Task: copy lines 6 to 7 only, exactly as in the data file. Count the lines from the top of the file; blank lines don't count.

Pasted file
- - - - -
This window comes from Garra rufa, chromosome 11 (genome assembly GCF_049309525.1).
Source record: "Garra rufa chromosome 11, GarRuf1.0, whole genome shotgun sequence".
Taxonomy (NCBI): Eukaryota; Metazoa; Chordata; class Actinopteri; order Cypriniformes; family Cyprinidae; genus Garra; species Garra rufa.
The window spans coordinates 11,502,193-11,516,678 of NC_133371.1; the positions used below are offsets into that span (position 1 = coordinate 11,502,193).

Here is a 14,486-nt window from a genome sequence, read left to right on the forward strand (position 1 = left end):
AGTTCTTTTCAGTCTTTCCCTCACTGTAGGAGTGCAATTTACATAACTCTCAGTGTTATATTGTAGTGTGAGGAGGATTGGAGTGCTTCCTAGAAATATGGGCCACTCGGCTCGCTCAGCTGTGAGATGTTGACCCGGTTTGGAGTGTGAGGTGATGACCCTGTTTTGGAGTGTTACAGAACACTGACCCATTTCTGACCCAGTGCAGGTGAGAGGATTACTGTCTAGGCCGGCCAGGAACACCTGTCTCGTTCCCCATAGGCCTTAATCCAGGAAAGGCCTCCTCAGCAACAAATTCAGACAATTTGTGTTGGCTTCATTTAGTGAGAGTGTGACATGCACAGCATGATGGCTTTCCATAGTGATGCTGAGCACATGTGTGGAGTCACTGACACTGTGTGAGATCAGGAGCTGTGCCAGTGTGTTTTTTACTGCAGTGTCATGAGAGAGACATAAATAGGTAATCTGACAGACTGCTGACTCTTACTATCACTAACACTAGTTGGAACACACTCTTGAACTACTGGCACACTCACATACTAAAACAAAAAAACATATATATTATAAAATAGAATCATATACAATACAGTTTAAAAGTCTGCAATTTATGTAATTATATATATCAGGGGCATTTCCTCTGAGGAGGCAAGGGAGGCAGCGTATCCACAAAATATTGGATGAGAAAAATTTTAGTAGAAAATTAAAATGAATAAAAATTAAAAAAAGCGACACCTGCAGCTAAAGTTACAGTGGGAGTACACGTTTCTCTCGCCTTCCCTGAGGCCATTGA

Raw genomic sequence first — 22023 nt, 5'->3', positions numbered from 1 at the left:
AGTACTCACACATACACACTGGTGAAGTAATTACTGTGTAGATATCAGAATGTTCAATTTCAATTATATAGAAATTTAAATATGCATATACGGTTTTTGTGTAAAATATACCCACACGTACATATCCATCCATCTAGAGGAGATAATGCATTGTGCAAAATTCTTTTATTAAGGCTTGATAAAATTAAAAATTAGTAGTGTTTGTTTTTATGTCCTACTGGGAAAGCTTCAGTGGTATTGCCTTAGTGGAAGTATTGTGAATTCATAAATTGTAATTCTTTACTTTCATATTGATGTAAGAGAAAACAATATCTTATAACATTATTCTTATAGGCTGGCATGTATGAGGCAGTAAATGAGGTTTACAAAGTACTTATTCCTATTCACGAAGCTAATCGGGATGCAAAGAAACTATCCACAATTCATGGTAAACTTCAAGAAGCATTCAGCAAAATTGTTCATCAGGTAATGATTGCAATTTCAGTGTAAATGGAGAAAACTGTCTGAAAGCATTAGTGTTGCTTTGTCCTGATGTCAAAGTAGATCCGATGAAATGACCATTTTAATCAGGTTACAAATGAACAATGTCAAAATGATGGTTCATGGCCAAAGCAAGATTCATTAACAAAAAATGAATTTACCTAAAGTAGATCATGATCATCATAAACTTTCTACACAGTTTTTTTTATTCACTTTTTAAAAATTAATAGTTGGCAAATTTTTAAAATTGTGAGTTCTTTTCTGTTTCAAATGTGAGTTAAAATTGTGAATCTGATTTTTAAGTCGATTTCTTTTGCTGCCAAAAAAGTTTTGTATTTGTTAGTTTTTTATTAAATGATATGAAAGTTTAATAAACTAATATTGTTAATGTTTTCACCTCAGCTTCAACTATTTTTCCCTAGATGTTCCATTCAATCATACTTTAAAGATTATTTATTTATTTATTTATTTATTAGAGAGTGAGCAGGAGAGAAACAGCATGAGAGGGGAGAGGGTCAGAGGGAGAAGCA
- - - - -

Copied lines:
AGTTCTTTTCAGTCTTTCCCTCACTGTAGGAGTGCAATTTACATAACTCTCAGTGTTATATTGTAGTGTGAGGAGGATTGGAGTGCTTCCTAGAAATATGGGCCACTCGGCTCGCTCAGCTGTGAGATGTTGACCCGGTTTGGAGTGTGAGGTGATGACCCTGTTTTGGAGTGTTACAGAACACTGACCCATTTCTGACCCAGTGCAGGTGAGAGGATTACTGTCTAGGCCGGCCAGGAACACCTGTCTCGTTCCCCATAGGCCTTAATCCAGGAAAGGCCTCCTCAGCAACAAATTCAGACAATTTGTGTTGGCTTCATTTAGTGAGAGTGTGACATGCACAGCATGATGGCTTTCCATAGTGATGCTGAGCACATGTGTGGAGTCACTGACACTGTGTGAGATCAGGAGCTGTGCCAGTGTGTTTTTTACTGCAGTGTCATGAGAGAGACATAAATAGGTAATCTGACAGACTGCTGACTCTTACTATCACTAACACTAGTTGGAACACACTCTTGAACTACTGGCACACTCACATACTAAAACAAAAAAACATATATATTATAAAATAGAATCATATACAATACAGTTTAAAAGTCTGCAATTTATGTAATTATATATATCAGGGGCATTTCCTCTGAGGAGGCAAGGGAGGCAGCGTATCCACAAAATATTGGATGAGAAAAATTTTAGTAGAAAATTAAAATGAATAAAAATTAAAAAAAGCGACACCTGCAGCTAAAGTTACAGTGGGAGTACACGTTTCTCTCGCCTTCCCTGAGGCCATTGA

Raw genomic sequence first — 22023 nt, 5'->3', positions numbered from 1 at the left: